What I love about compilations like Disco Discharge-American Hot, is you find hitherto unknown disco tracks like Tony Orlando’s Don’t Let Go, released in 1978 on Elektra. The track is a cover of a 1958 track recorded by Roy Hamilton and was co-produced by Jerry Wexler and Barry Beckett. Now this is a cry way from his days with Dawn or as a teen idol, with Tony transformed into a strutting disco star. Against a string laden backdrop, horns punctuate the arrangement, as Tony delivers the lyrics is a melodramatic style. Accompanying Tony are soulful, female backing vocalists, while the pounding rhythm section drive the track along. Later, an organ drifts in and out of the track, augmenting the pounding drums, strings and horns that are key to the track’s sound and success, as as this nine minute epic reveals its hidden charms. Although very different from what you’d expect Tony Dawn to sound like, and Mr Pinks deserves credit for unearthing this hidden gem. Play this track and ask people to guess the singer, and I’m sure nobody will correctly guess Tony Dawn.

One of the best tracks on Disc One of Disco Discharge-American Hot, is Cissy Houston’s Think It Over, which has a real classic disco sound. Released in 1978 on the Private Stock label, it has everything you’d want in a disco track. Swathes of lush, cascading strings, blazing horns, the tightest of rhythm sections and of course a true diva in Cissy Houston to deliver the lyrics. She’s accompanied by some stunning backing vocalists, whose contributions are energetic and dramatic. The longer the track progresses, the better it gets. Cissy’s impassioned and powerful vocal is accompanied by a myriad of horns, strings, backing vocalists and handclaps, as the track combines great tracks you’ll find on Disc One, this is by far the best.

The last track I’ve chosen from Disc One of Disco Discharge-American Hot, is Marilyn McLeod’s (I Don’t Wanna Dance Tonight) I’ve Got Love On My Mind. Released in 1979 on Fantasy Records, this was co-written by Marilyn with Pam Sawyer. Previously, Marilyn had been signed to Motown, where she cowrote Love Hangover for Diana Ross and Same Ol’ Love for Anita Baker. Here, she demonstrates just how talented a vocalist she is, delivering the lyrics against a quick, pounding disco beat. It’s a combination of the rhythm section and swirling strings that give way to Marilyn’s sweet vocal, while backing vocalists accompany her. As the track progresses, Marilyn’s voice soars, while the strings play and backing vocalists play a more prominent role in the track. For nearly six minutes you can’t help but succumb to this hook-laden and quite beautiful track. Truly, resistance is impossible, so just enjoy the journey.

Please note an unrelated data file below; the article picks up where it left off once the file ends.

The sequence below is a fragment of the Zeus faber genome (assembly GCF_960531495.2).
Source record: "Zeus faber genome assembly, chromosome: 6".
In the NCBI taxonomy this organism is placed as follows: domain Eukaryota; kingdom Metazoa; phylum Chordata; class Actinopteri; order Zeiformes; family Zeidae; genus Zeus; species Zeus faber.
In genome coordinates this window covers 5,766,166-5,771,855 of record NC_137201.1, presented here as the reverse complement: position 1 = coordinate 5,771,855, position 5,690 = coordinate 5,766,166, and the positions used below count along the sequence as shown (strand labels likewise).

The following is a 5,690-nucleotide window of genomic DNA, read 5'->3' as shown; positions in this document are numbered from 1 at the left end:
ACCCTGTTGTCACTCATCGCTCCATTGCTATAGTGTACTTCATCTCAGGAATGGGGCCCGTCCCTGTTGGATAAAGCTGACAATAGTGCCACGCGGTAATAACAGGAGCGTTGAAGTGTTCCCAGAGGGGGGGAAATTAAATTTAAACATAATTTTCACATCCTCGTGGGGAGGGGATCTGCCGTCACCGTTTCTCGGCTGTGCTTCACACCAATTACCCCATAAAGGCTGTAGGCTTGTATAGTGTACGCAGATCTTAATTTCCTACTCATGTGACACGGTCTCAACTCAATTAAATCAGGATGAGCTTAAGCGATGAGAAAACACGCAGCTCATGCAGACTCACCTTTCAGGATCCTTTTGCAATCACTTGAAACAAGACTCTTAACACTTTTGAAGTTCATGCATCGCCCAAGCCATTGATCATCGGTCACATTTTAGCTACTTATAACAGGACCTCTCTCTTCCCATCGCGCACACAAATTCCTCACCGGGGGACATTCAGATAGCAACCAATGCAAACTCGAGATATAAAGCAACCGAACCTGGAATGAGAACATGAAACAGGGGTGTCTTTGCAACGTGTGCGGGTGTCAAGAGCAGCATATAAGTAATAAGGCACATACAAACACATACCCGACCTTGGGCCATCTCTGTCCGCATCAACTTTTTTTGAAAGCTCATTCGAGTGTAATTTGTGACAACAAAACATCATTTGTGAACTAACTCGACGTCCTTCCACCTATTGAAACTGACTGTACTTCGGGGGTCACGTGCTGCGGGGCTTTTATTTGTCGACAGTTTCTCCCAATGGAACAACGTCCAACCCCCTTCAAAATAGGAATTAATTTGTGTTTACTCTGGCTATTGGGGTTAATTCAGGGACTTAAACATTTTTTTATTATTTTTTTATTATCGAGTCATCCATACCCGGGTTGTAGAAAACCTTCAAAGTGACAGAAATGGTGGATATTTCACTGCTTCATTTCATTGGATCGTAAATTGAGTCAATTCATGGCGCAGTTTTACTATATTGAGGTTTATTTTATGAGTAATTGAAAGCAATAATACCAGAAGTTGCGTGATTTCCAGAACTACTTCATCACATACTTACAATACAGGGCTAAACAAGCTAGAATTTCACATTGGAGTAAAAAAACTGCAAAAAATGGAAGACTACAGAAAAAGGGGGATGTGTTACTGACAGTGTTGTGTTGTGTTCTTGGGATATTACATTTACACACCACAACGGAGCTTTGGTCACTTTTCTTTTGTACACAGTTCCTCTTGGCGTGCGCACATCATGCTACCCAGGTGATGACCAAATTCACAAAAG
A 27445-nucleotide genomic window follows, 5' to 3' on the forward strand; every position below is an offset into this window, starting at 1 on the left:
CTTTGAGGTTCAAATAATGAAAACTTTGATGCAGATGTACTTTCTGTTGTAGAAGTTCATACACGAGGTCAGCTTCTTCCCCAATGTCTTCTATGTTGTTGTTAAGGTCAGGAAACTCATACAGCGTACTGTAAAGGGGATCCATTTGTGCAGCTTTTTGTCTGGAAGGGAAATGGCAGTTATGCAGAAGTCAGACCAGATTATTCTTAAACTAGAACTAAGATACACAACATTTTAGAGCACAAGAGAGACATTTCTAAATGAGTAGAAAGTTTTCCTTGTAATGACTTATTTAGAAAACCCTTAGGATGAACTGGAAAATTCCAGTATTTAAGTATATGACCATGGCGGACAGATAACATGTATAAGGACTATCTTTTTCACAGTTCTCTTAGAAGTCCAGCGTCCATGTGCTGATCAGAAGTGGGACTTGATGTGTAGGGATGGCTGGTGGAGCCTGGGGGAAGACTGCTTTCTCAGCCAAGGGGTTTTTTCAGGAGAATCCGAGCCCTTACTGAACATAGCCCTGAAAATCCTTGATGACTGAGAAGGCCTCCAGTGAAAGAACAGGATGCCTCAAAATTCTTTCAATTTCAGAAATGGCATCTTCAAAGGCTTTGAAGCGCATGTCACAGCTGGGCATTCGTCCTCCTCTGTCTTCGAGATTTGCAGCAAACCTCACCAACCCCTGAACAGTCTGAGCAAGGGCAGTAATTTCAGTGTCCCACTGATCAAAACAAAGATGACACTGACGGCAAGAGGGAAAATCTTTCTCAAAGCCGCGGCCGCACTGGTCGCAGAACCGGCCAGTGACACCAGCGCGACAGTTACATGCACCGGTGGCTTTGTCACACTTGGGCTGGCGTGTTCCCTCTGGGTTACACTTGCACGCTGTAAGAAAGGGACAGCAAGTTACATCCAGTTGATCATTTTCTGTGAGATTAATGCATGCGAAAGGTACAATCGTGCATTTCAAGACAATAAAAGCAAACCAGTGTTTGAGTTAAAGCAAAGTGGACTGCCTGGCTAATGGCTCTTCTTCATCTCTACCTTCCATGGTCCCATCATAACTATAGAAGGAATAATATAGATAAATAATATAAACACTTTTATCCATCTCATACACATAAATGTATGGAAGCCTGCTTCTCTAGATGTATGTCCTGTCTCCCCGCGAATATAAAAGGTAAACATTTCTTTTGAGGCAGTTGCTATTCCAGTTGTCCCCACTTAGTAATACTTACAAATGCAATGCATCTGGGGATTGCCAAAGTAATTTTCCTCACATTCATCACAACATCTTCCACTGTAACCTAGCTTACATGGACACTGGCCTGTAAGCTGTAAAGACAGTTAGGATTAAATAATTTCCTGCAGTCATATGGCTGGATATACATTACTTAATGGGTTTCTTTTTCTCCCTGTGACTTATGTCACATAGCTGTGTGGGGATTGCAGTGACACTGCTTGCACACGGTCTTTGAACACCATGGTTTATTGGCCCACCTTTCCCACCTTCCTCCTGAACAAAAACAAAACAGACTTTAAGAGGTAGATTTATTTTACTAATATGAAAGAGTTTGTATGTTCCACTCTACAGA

Although I’ve only mentioned five of the eleven tracks on Disc One of Disco Discharge-American Hot, there’s many more great tracks awaiting discovery or rediscovery. Another two tracks that are worth mentioning are Delores Hall’s diva-esque performance on Snapshot and The Brothers’ Are You Ready For This? The latter is a popular instrumental in both Northern Soul and disco circles, and was a track I was pleased to find had been included. These are two tracks that I could just as easily have mentioned. Really, given the consistent quality of music of Disc One of Disco Discharge-American Hot, it was quite difficult choosing just a few tracks to mention. Mind you, when you’ve a compilation as good as Disco Discharge-American Hot, then choosing just a few of the many highlights isn’t easy. Will this be the case on Disc Two of Disco Discharge-American Hot?


On Disc Two of Disco Discharge-American Hot there are even more hidden gems, familiar tracks and disco classics awaiting the listener. Opening with Sylvester featuring Patrick Cowley’s I Need Somebody To Love, and taking in tracks by Aretha Franklin, Luther Vandross and Donald Byrd, Disc Two of Disco Discharge-American Hot closes with the feel-good sound of Elbow Bones and The Racketeers’ A Night In New York. In total, there are nine tracks on Disc Two of  Disco Discharge-American Hot, which continues where Disc One left of. This makes you wonder whether Mr Pinks ever rests in his pursuit of disco perfection given the quality of music he’s chosen? Choosing from nine delicious slices of disco isn’t easy, but here goes.